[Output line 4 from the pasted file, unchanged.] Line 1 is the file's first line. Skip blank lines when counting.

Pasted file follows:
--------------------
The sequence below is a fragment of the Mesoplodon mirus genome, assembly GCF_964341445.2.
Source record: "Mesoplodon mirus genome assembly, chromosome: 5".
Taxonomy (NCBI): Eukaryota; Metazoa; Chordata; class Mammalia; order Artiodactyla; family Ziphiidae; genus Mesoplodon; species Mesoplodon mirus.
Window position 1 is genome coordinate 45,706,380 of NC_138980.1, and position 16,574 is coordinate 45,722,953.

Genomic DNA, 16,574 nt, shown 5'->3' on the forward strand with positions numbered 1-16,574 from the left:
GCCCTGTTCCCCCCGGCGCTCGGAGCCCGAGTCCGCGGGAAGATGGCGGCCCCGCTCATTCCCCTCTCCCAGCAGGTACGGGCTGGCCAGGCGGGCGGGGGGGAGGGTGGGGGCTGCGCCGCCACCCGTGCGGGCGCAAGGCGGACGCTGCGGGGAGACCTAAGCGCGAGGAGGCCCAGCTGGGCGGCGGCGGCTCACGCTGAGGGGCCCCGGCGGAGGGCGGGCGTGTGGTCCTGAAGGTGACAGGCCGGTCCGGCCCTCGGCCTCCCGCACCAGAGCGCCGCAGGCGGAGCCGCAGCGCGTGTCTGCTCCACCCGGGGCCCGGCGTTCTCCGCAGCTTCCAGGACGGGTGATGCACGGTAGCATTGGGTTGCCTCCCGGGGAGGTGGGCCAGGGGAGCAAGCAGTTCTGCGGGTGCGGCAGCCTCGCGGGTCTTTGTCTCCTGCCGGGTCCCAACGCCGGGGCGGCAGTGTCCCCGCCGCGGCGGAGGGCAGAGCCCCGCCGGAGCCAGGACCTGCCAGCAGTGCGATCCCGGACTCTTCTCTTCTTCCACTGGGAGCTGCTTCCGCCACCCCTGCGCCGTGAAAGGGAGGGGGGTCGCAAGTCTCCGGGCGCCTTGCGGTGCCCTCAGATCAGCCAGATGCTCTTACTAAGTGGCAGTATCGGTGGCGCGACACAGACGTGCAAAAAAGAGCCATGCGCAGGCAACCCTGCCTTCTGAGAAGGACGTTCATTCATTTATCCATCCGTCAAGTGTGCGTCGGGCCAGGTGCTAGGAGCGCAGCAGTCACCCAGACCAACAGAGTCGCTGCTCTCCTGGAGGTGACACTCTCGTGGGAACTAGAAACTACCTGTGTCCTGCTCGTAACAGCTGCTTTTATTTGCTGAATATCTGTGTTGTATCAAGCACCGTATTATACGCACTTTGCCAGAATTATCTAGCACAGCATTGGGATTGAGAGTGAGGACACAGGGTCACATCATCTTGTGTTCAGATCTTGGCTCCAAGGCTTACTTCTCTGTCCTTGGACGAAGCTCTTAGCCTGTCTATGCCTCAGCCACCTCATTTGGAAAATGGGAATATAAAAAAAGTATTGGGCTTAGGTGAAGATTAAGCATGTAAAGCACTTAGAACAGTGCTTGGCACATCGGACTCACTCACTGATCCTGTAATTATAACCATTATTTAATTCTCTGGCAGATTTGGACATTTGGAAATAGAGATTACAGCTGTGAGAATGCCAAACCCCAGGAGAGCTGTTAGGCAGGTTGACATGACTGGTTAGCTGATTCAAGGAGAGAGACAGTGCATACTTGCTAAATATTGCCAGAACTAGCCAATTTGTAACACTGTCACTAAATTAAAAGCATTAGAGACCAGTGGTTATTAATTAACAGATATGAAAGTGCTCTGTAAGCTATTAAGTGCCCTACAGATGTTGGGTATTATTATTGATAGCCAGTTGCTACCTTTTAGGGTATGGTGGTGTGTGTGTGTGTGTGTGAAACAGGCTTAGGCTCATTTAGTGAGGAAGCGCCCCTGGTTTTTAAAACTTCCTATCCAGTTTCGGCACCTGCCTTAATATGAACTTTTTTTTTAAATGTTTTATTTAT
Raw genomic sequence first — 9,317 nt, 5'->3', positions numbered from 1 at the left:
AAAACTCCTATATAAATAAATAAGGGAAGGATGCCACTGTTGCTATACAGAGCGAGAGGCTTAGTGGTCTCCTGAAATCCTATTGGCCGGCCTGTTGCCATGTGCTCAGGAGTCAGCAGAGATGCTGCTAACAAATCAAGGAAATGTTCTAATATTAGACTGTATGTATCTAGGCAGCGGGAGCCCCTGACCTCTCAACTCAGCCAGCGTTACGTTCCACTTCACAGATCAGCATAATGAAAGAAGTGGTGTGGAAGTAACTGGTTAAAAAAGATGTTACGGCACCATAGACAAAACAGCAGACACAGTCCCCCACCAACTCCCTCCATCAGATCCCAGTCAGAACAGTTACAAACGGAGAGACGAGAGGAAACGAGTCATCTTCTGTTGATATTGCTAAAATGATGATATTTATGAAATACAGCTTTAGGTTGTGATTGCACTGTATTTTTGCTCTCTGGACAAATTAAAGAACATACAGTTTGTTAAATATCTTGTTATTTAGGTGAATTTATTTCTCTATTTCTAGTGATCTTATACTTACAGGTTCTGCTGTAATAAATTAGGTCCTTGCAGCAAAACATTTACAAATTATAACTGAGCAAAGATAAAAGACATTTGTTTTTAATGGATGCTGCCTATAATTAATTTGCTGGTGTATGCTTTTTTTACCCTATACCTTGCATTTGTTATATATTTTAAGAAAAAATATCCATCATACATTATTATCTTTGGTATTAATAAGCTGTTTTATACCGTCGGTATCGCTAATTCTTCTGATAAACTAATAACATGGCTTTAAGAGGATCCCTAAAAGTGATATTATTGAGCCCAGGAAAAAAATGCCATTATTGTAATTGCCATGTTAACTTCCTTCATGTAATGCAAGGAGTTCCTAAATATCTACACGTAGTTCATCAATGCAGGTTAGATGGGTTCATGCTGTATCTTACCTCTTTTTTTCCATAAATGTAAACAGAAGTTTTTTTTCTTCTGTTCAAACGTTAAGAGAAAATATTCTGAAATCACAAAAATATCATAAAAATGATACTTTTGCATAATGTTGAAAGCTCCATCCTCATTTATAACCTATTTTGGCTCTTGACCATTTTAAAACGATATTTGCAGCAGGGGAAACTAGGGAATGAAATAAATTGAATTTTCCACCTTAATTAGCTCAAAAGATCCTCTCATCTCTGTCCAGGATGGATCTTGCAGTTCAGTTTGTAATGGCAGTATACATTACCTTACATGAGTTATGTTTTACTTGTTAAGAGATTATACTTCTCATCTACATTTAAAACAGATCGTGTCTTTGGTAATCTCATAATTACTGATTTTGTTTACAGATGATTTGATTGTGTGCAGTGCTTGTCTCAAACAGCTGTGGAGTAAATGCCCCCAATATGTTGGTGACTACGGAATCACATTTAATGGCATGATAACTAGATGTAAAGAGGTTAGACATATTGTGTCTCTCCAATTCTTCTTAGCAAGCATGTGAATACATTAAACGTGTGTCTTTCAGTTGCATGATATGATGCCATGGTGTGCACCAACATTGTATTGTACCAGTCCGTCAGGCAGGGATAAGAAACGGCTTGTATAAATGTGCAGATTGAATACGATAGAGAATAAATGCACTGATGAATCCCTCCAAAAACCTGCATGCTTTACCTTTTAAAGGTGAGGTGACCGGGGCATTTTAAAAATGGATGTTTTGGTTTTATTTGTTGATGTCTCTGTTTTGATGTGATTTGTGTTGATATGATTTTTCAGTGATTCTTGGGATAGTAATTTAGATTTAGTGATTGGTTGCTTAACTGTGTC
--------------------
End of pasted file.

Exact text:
Window position 1 is genome coordinate 45,706,380 of NC_138980.1, and position 16,574 is coordinate 45,722,953.